The cable that comes with the NS9 is a 5N silver-plated copper cable coated in PVC coating. The braiding is soft but doesn’t seem to tend to unravel too easily. The cables have an ear hook that stays in place so that it would be easier to put them on.

The terminations on the cable, both on the MMCX side, as well as the earphone side, are made of metal, so they seem to be resistant to wear. Each MMCX termination is color-coded with red and blue bands to make it easier to put them on at a glance.

The cables are just the right amount of stiffness, they are soft enough to avoid introducing any microphonics, while still being stiff enough to resist tangling.


Comfort and Isolation

With a total of 9 drivers and a 4-way crossover, I imagined that the NS9 would end up being heavy for a pair of IEMs. Fortunately, BGVP was able to keep the weight down, and it doesn’t weigh too much when I wear them.

The shells are designed by collecting numerous samples of ear data from custom IEMs, so the NS9 is designed with ergonomics in mind. This allows it to have a good fit, and I can confidently wear them for at least 2 hours without feeling any discomfort.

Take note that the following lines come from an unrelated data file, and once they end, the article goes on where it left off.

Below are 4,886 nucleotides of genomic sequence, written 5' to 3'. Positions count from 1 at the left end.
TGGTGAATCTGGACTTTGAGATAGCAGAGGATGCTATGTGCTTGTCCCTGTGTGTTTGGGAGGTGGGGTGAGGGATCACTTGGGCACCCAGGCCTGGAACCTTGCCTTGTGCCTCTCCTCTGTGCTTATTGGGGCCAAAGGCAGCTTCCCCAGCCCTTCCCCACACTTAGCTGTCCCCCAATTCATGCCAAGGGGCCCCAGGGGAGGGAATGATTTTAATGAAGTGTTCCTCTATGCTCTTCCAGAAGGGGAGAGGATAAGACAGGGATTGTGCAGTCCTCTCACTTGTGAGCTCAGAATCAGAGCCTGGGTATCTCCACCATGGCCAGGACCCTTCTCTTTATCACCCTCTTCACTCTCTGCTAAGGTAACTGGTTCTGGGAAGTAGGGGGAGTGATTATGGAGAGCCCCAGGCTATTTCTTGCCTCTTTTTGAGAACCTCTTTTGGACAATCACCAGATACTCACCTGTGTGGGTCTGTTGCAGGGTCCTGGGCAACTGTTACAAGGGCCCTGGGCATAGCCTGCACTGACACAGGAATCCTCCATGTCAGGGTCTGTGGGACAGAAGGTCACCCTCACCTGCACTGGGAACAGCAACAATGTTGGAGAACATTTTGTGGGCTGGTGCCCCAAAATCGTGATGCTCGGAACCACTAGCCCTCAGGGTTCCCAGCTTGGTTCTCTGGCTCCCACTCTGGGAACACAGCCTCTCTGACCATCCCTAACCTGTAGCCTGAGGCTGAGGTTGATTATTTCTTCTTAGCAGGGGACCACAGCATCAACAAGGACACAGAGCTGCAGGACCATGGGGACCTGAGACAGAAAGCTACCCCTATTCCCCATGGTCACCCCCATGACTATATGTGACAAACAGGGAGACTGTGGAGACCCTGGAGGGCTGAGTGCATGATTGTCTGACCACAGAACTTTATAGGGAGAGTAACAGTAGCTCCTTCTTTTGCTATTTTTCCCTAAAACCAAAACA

While the NS9 doesn’t insert particularly deep into my ears, I’m surprised that it seals well. Noise isolation is quite good, and when the music is playing, my surroundings disappear without giving me a closed-in feeling.


Package & Accessories

The NS9 arrives with a white sleeve that has a sketch of the IEMs, and some branding information. The inner box is a plain black box that says BGVP. Opening the box would show that BGVP provides tight foam inserts that snugly fit the IEMs, the carrying case, 3 types of ear tips, and the tuning filters.